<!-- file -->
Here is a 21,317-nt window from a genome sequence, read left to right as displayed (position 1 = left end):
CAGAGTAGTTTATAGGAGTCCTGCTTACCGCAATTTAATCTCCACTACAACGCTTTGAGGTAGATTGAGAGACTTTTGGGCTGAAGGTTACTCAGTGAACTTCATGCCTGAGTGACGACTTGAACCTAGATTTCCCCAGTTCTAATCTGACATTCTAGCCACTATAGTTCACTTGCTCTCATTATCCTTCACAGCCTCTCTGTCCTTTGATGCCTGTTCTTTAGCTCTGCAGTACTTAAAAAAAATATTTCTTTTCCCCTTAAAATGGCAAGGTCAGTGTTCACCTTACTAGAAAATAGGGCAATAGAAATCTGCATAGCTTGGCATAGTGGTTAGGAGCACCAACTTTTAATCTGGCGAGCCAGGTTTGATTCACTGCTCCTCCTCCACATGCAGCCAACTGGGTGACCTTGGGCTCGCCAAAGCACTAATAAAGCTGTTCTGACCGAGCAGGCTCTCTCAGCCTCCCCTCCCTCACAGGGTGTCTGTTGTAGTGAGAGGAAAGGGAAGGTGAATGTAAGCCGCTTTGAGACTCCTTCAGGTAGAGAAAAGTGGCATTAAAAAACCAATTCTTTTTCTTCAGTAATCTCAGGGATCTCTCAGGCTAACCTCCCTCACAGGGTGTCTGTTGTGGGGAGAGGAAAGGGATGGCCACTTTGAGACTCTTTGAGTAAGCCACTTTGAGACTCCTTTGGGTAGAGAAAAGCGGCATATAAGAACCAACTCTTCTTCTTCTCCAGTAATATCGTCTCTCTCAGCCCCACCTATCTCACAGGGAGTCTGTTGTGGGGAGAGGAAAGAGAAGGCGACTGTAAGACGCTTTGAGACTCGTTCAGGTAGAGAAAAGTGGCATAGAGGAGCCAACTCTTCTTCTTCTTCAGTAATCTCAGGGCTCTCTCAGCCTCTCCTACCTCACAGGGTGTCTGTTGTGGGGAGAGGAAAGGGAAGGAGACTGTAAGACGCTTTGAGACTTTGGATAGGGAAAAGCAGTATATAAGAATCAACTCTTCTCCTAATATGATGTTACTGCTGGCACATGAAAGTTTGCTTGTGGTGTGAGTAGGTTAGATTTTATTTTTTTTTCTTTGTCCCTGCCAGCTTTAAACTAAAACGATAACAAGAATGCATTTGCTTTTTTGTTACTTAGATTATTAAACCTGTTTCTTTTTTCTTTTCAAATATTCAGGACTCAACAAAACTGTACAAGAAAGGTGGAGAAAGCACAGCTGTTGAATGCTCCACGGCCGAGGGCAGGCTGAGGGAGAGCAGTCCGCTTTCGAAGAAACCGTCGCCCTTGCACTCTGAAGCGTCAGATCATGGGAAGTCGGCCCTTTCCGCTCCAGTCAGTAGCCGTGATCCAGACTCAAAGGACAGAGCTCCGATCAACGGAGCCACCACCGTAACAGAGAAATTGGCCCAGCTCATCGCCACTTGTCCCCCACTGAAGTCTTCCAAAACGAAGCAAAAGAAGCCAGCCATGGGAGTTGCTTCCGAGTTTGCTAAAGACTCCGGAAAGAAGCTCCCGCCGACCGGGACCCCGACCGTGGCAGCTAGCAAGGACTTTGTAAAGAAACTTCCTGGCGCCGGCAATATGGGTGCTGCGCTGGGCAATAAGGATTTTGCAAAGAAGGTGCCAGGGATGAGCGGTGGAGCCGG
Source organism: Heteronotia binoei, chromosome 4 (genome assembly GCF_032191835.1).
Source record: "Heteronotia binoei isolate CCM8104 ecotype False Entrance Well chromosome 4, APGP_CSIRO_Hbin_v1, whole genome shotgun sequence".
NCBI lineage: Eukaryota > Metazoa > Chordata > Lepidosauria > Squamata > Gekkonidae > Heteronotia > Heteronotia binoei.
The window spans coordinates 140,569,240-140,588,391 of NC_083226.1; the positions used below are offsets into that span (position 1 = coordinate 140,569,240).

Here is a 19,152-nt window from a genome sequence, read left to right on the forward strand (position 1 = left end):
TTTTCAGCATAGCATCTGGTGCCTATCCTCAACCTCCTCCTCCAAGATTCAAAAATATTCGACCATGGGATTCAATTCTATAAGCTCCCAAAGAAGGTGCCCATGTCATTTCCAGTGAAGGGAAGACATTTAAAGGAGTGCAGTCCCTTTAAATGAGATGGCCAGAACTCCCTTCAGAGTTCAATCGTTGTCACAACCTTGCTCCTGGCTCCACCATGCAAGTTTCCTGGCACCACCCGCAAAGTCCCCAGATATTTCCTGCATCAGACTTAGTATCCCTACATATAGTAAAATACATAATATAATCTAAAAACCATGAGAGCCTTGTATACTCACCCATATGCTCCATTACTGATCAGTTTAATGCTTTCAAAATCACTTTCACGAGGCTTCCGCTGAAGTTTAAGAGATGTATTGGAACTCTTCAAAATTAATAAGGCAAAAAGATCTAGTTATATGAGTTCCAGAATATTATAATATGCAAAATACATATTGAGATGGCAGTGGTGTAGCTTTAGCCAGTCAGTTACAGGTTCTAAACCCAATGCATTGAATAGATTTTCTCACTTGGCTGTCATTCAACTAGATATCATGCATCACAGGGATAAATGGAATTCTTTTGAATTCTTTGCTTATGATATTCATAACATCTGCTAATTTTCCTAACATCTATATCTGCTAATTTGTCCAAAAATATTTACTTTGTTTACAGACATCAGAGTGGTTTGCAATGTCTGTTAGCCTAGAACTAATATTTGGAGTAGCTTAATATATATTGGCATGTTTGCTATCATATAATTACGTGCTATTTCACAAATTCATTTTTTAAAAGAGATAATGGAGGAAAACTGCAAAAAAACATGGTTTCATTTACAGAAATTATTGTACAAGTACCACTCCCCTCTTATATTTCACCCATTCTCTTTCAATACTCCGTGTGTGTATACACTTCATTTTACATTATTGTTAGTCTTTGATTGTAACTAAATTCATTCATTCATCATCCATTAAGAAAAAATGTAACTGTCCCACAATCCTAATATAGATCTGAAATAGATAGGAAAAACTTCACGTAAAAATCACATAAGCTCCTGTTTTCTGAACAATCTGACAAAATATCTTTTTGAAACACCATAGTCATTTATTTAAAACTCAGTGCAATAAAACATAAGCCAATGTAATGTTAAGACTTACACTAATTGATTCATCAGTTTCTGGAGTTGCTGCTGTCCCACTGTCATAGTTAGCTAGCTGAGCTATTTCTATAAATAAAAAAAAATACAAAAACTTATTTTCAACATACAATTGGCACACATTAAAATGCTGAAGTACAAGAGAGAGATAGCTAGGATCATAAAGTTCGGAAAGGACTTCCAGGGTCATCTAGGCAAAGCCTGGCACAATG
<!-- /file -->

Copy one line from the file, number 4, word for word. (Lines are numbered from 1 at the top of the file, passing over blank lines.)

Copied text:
Source record: "Heteronotia binoei isolate CCM8104 ecotype False Entrance Well chromosome 4, APGP_CSIRO_Hbin_v1, whole genome shotgun sequence".